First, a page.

Emphasis added by me. I just have to laugh about it. Low information voters are both annoying and a source of comic relief for those of us who follow politics. Hell, I had to raise an eyebrow at the woman wondering out loud this morning why we needed two lines – one of which was much shorter than the other. She didn’t even know that they were for two different precincts. I informed her, but I’m not sure she knew what a precinct was, she just kind of said “ah” and went quiet. But back to the topic of NRA spending, this is the breakdown compared to the campaigns in their October spending:
During the week of Oct. 15, for example, the NRA’s TV mix for the swing-voter campaign was 78% sports, 12% late-night (centered on the likes of David Letterman and Jay Leno), 7% prime time and just 2% news. Meanwhile, data Mr. Todd pulled for Obama backer Priorities USA for a week in October shows 40% of TV spending going toward morning programming — which suggests a focus on women — and that sports accounted for roughly 1% of gross ratings points purchased. Estimates for Romney backer Restore Our Future show spending more evenly balanced across times of day, but only 14% of GRPs going toward sports, Mr. Todd said.
There’s more detail in the story, so go read the whole thing if this sort of thing interests you.
We’ll probably be talking more about some of the things that NRA has done to really create a GOTV structure independent of parties and individual candidate campaigns this year that both Sebastian & I think has real promise at keeping the Second Amendment in the minds of voters who lean our way.
I know that many conservatives have been attacking polls that show their candidate down, and I have mixed feelings on it. It’s generally not a good idea to question everything you lose. You just can’t win every state. But when people started diving deeper into the presumed turnout models for these polls, it seemed like they were taking 2008 turnout to be the assumed baseline when we know that’s not realistic.
Today, we saw that in person at our voting location. We voted at about the same time of day as we did in 2008, and the sight could not have been any different. We have two precincts that vote in different rooms at the same school, and one has a far higher percentage of Democratic voters while the other is predominantly GOP. Our neighborhood is in the mostly GOP precinct.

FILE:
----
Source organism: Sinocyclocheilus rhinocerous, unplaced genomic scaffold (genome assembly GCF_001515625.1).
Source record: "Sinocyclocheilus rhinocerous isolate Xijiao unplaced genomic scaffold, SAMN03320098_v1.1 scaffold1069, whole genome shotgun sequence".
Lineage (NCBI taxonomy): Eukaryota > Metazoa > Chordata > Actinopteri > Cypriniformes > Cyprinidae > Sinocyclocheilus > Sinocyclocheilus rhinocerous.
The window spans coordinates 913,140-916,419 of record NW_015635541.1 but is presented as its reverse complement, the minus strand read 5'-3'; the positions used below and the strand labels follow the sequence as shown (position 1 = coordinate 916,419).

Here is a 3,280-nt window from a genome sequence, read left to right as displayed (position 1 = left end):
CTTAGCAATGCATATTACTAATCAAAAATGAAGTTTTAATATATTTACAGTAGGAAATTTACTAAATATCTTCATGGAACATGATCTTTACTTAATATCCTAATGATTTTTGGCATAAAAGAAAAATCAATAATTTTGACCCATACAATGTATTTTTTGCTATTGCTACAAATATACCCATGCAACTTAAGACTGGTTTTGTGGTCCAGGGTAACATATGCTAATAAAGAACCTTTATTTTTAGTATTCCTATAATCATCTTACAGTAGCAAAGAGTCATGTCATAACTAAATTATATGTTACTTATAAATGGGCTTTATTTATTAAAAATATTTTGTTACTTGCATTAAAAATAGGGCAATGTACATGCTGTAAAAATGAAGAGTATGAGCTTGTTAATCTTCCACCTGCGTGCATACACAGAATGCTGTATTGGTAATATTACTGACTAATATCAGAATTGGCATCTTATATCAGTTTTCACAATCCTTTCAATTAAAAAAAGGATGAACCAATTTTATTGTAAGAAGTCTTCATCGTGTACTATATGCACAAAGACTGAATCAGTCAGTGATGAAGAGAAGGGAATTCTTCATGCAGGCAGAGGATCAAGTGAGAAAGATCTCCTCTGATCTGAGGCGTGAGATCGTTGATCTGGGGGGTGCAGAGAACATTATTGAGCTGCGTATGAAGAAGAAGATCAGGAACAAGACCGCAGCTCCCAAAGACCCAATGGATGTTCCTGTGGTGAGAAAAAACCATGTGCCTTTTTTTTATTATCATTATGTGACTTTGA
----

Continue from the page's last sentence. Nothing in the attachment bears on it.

In 2008, the Democratic leaning precinct line was out of the room (typical), down the hall leading to the voting room (typical), and down the main hall (not atypical), and out the door (extremely out of the ordinary), and halfway down the outside of the building (unheard of), with poll workers telling people it was more than a 3 hour wait. In 2012, the line was only about an hour long and did not grow while we voted. In fact, I overheard two female voters in the line complaining that they couldn’t get their friends interested in showing up this year.
In 2008, our precinct line was short – a couple of folks in front of us and a few people behind us. IIRC, we were around 140 for the voter count for the day. Today, we were 271 & 272, and the line was longer than anything I’ve seen in 2008 or even 2010 (where it was longer than 2008′s line). Interestingly, it continued to grow while we were voting. It was still only about a 15 minute wait, but the sign in sheet was extremely heavily Republican. My name went on the sheet about 2/3 of the way down, and there were only two Democrats signed in on the page.
Tomorrow marks the end of this silly season, and I will be glad for that no matter what the outcome. For the past week or so, I have tried to tune out election related news, polls, etc. The only poll that matters is the one tomorrow.